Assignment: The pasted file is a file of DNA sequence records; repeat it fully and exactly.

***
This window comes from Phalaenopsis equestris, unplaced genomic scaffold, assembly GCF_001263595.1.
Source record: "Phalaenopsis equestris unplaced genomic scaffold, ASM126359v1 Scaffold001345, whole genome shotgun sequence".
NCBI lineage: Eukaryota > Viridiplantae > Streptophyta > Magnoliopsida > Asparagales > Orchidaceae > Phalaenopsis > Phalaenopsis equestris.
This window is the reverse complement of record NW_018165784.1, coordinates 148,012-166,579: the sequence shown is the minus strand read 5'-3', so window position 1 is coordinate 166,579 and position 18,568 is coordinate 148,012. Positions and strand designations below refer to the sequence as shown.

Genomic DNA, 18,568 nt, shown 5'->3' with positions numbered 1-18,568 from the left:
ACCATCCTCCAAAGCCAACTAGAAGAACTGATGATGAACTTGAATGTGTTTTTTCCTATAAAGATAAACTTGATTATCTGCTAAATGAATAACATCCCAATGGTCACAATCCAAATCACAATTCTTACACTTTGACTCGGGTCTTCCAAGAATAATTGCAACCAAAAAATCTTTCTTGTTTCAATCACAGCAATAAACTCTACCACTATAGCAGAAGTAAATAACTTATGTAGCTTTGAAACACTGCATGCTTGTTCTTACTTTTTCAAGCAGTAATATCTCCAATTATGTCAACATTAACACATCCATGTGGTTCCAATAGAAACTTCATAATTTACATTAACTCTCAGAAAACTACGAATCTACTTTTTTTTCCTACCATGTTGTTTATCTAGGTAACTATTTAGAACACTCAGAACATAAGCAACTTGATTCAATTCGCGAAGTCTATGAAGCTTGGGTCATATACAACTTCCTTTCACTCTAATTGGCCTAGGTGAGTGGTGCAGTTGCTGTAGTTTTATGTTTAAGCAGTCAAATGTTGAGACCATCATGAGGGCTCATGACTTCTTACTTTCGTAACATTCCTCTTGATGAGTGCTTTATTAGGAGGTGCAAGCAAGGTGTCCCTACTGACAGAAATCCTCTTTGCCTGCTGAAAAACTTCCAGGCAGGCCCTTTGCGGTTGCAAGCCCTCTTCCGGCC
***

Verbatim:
This window comes from Phalaenopsis equestris, unplaced genomic scaffold, assembly GCF_001263595.1.
Source record: "Phalaenopsis equestris unplaced genomic scaffold, ASM126359v1 Scaffold001345, whole genome shotgun sequence".
NCBI lineage: Eukaryota > Viridiplantae > Streptophyta > Magnoliopsida > Asparagales > Orchidaceae > Phalaenopsis > Phalaenopsis equestris.
This window is the reverse complement of record NW_018165784.1, coordinates 148,012-166,579: the sequence shown is the minus strand read 5'-3', so window position 1 is coordinate 166,579 and position 18,568 is coordinate 148,012. Positions and strand designations below refer to the sequence as shown.

Genomic DNA, 18,568 nt, shown 5'->3' with positions numbered 1-18,568 from the left:
ACCATCCTCCAAAGCCAACTAGAAGAACTGATGATGAACTTGAATGTGTTTTTTCCTATAAAGATAAACTTGATTATCTGCTAAATGAATAACATCCCAATGGTCACAATCCAAATCACAATTCTTACACTTTGACTCGGGTCTTCCAAGAATAATTGCAACCAAAAAATCTTTCTTGTTTCAATCACAGCAATAAACTCTACCACTATAGCAGAAGTAAATAACTTATGTAGCTTTGAAACACTGCATGCTTGTTCTTACTTTTTCAAGCAGTAATATCTCCAATTATGTCAACATTAACACATCCATGTGGTTCCAATAGAAACTTCATAATTTACATTAACTCTCAGAAAACTACGAATCTACTTTTTTTTCCTACCATGTTGTTTATCTAGGTAACTATTTAGAACACTCAGAACATAAGCAACTTGATTCAATTCGCGAAGTCTATGAAGCTTGGGTCATATACAACTTCCTTTCACTCTAATTGGCCTAGGTGAGTGGTGCAGTTGCTGTAGTTTTATGTTTAAGCAGTCAAATGTTGAGACCATCATGAGGGCTCATGACTTCTTACTTTCGTAACATTCCTCTTGATGAGTGCTTTATTAGGAGGTGCAAGCAAGGTGTCCCTACTGACAGAAATCCTCTTTGCCTGCTGAAAAACTTCCAGGCAGGCCCTTTGCGGTTGCAAGCCCTCTTCCGGCC